Take a trip to the old town and you'll find ample evidence of Calpe's rich history in murals, monuments and museums which keep alive the town's links with its chequered past. Remains of Iberian tribes, dating back to several hundreds of years BC, have been found around the Peñon de Ifach. There are reminders of the times when Moors and Christians co-existed relatively peacefully in this town for centuries & evidence of the measures taken to protect Calpe from the scourge of the Barbary pirates who plagued this stretch of the coast between the 14th and 17th centuries.

Denia( i )

The town of Denia is located in the Spanish region of Alicante on the Costa Blanca. This is a delightful cosmopolitan town, rich in history and culture and its streets are a fascinating showcase of architecture through the ages. Its buildings are a permanent monument to the civilisations which have made their mark here - Iberian, Carthaginian, Roman, Arab and Christian. These days tourism blends comfortably with the hustle and bustle of a working town. The town is midway between the two international airports of Valencia (to the north) and Alicante (to the south). Both airports are within an hour's drive using the toll paying A7 motorway. Denia is just a 15 minute hop from Exit 62. This is much more than a holiday resort and you'll find it a busier place than its coastal neighbours, Oliva and Javea. As well as being a magnet for tourists, mainly British and German, Denia is also a thriving commercial centre. It boasts modern supermarkets, an extraordinary number of banks, some top quality shops, tax consultants, lawyers, doctors, dentists, the area's biggest hospitals and the courts of justice. But Denia's initial growth was as a seafaring town and it's still a working port. The old fishermen's quarter preserves its delightful cobbled streets and whitewashed buildings but nearby you'll find a modern yacht marina and the ferry terminal serving the Balearic Islands of Ibiza, Menorca, Mallorca and Formentera. Denia's focal point is its impressive 16th century castle which dominates the town from a height of 58 metres. You can park on the outskirts of the town and walk through a tunnel under the castle into the main shopping centre. Head for the main central street, Calle Marques de Campo, named after the Marquis of Denia who used to reside in the castle. This is a wonderful place to sit and people watch - a Parisian-style tree lined avenue peppered with street cafes on both sides. Shopping in Denia is a sheer delight. Besides offering all the high street essentials, there are some top of the range clothes shops with designer wear for both men and women and beautiful gift shops specialising in the unusual and exquisite (we're not talking sticks of rock and giant sombreros here!) A myriad of restaurants offers some of the best regional and international cuisine on the Costa Blanca. There are some great tapas bars, seafood restaurants with a mouth watering selection of produce fresh from local waters, Indonesian, Mexican, Italian and Greek restaurants. As for the beaches, they stretch for 20 kilometres either side of Denia and consistently win the European Blue Flag for safety and cleanliness.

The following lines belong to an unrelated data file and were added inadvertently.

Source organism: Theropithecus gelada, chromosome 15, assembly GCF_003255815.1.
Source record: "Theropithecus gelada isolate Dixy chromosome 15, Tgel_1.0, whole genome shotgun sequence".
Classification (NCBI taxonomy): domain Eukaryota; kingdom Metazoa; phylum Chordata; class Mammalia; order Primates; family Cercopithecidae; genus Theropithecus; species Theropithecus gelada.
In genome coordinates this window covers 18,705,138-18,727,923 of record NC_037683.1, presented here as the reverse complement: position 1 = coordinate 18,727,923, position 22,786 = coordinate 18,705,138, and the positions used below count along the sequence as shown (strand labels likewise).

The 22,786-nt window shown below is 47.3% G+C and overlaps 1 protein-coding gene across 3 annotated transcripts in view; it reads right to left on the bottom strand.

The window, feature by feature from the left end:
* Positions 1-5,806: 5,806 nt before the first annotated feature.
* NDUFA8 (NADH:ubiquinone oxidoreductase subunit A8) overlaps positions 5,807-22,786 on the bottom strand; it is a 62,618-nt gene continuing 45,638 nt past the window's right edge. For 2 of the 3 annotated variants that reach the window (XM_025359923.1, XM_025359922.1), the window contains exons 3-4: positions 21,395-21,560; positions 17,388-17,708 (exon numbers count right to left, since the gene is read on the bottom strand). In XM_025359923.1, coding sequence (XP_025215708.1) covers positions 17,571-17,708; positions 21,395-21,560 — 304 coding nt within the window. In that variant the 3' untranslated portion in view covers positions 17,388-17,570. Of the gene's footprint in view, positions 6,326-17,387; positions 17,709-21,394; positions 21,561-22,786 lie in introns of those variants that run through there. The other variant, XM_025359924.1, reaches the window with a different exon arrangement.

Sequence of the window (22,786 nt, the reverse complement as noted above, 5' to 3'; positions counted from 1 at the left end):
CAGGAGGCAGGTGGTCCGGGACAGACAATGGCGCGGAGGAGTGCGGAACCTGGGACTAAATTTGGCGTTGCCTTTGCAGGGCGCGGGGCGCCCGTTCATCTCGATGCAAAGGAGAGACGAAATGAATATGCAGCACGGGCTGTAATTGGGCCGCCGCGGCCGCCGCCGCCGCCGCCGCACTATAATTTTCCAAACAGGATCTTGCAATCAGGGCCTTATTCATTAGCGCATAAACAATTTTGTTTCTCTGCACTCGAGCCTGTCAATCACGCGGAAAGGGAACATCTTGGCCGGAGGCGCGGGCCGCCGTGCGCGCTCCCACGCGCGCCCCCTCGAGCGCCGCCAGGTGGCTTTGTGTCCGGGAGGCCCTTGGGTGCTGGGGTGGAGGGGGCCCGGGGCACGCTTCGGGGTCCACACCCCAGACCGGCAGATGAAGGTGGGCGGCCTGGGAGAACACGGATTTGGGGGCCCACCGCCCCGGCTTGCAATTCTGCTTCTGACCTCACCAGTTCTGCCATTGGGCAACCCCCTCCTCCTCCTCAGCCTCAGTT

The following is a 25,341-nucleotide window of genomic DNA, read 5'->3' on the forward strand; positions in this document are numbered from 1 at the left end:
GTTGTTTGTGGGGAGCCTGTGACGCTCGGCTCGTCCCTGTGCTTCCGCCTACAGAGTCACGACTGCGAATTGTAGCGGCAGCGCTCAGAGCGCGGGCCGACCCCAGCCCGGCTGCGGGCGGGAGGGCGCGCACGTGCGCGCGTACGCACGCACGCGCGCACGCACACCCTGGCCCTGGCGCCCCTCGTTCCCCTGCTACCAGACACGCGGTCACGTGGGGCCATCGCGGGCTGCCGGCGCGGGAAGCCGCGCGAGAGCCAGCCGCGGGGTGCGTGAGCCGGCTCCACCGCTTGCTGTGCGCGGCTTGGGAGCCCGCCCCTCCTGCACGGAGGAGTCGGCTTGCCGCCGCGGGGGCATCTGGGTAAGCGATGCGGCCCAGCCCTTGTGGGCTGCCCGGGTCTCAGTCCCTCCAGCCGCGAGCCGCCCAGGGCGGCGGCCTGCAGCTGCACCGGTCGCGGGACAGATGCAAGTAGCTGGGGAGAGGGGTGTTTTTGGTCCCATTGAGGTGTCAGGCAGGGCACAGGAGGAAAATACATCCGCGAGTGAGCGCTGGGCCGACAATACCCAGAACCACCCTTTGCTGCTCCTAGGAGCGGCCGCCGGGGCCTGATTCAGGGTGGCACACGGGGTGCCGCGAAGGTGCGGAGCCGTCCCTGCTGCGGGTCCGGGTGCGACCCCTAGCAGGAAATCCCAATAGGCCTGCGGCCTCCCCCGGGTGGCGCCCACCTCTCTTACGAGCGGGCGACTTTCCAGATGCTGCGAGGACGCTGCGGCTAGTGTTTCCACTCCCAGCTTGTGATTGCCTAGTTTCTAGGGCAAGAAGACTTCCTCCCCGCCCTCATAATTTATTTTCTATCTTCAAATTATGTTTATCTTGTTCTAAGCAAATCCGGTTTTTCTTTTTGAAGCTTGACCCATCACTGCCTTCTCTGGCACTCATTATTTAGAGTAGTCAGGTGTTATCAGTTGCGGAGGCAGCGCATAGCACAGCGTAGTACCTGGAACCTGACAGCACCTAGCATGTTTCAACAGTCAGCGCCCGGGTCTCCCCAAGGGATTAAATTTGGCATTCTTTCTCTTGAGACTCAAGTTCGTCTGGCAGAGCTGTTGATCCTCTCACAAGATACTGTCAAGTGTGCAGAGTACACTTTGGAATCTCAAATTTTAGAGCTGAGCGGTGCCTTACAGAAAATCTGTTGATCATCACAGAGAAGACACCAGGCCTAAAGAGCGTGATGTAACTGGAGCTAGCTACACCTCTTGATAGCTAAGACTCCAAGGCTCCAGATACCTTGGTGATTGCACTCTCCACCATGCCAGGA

Benissa

Sorry no details of Benissa just yet. We are constantly updating these areas of the site so please check back soon.

Benitachell

Sorry no details of Benitachell just yet. We are constantly updating these areas of the site so please check back soon.

Javea( i )

The town of Javea is located in the Spanish region of Alicante on the Costa Blanca. This popular resort is often referred to as the jewel in the crown of the Costa Blanca and it's easy to see why. The World Health Organisation once named it as having one of the healthiest climates in the world, enjoying more recorded hours of sunshine per year than any other place in Spain. Thousands of British people have come on holiday to Javea, fallen in love with it and decided to make it their permanent home. It's certainly not one of Spain's biggest tourist centres - but Javea offers a high quality holiday for visitors of all ages.